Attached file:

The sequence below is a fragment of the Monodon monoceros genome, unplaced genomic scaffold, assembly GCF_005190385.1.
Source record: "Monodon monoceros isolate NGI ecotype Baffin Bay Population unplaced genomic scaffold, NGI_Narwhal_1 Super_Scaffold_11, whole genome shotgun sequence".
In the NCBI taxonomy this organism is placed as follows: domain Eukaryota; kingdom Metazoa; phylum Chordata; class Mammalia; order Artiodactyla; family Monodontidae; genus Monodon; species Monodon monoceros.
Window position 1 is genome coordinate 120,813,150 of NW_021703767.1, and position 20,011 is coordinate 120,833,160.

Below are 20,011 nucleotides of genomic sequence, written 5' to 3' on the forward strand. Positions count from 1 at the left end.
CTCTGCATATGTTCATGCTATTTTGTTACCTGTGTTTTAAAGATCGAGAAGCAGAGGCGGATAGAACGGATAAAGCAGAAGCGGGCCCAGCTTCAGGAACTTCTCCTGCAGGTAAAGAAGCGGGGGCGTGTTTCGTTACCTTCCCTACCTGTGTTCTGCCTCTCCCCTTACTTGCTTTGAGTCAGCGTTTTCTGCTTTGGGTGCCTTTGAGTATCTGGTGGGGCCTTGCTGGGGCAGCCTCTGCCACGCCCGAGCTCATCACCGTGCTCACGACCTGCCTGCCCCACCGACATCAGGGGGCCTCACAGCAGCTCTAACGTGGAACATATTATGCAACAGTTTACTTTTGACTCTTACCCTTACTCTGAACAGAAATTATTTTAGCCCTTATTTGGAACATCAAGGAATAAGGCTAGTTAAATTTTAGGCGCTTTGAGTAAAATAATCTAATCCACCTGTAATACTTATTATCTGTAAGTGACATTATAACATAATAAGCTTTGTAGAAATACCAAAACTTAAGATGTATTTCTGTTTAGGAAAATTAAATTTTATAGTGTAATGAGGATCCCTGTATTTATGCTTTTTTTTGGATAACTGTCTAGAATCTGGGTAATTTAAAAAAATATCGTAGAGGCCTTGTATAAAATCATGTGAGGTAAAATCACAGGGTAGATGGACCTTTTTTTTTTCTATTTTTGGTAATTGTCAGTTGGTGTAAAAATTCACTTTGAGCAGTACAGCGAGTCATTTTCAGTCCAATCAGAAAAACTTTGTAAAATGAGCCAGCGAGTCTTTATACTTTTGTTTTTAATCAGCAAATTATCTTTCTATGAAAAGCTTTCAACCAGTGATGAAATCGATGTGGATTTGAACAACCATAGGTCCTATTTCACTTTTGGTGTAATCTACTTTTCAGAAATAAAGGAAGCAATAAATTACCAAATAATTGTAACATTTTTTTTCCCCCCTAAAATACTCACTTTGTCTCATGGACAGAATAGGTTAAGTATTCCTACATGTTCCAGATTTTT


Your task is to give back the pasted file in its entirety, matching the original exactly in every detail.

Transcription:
The sequence below is a fragment of the Monodon monoceros genome, unplaced genomic scaffold, assembly GCF_005190385.1.
Source record: "Monodon monoceros isolate NGI ecotype Baffin Bay Population unplaced genomic scaffold, NGI_Narwhal_1 Super_Scaffold_11, whole genome shotgun sequence".
In the NCBI taxonomy this organism is placed as follows: domain Eukaryota; kingdom Metazoa; phylum Chordata; class Mammalia; order Artiodactyla; family Monodontidae; genus Monodon; species Monodon monoceros.
Window position 1 is genome coordinate 120,813,150 of NW_021703767.1, and position 20,011 is coordinate 120,833,160.

Below are 20,011 nucleotides of genomic sequence, written 5' to 3' on the forward strand. Positions count from 1 at the left end.
CTCTGCATATGTTCATGCTATTTTGTTACCTGTGTTTTAAAGATCGAGAAGCAGAGGCGGATAGAACGGATAAAGCAGAAGCGGGCCCAGCTTCAGGAACTTCTCCTGCAGGTAAAGAAGCGGGGGCGTGTTTCGTTACCTTCCCTACCTGTGTTCTGCCTCTCCCCTTACTTGCTTTGAGTCAGCGTTTTCTGCTTTGGGTGCCTTTGAGTATCTGGTGGGGCCTTGCTGGGGCAGCCTCTGCCACGCCCGAGCTCATCACCGTGCTCACGACCTGCCTGCCCCACCGACATCAGGGGGCCTCACAGCAGCTCTAACGTGGAACATATTATGCAACAGTTTACTTTTGACTCTTACCCTTACTCTGAACAGAAATTATTTTAGCCCTTATTTGGAACATCAAGGAATAAGGCTAGTTAAATTTTAGGCGCTTTGAGTAAAATAATCTAATCCACCTGTAATACTTATTATCTGTAAGTGACATTATAACATAATAAGCTTTGTAGAAATACCAAAACTTAAGATGTATTTCTGTTTAGGAAAATTAAATTTTATAGTGTAATGAGGATCCCTGTATTTATGCTTTTTTTTGGATAACTGTCTAGAATCTGGGTAATTTAAAAAAATATCGTAGAGGCCTTGTATAAAATCATGTGAGGTAAAATCACAGGGTAGATGGACCTTTTTTTTTTCTATTTTTGGTAATTGTCAGTTGGTGTAAAAATTCACTTTGAGCAGTACAGCGAGTCATTTTCAGTCCAATCAGAAAAACTTTGTAAAATGAGCCAGCGAGTCTTTATACTTTTGTTTTTAATCAGCAAATTATCTTTCTATGAAAAGCTTTCAACCAGTGATGAAATCGATGTGGATTTGAACAACCATAGGTCCTATTTCACTTTTGGTGTAATCTACTTTTCAGAAATAAAGGAAGCAATAAATTACCAAATAATTGTAACATTTTTTTTCCCCCCTAAAATACTCACTTTGTCTCATGGACAGAATAGGTTAAGTATTCCTACATGTTCCAGATTTTT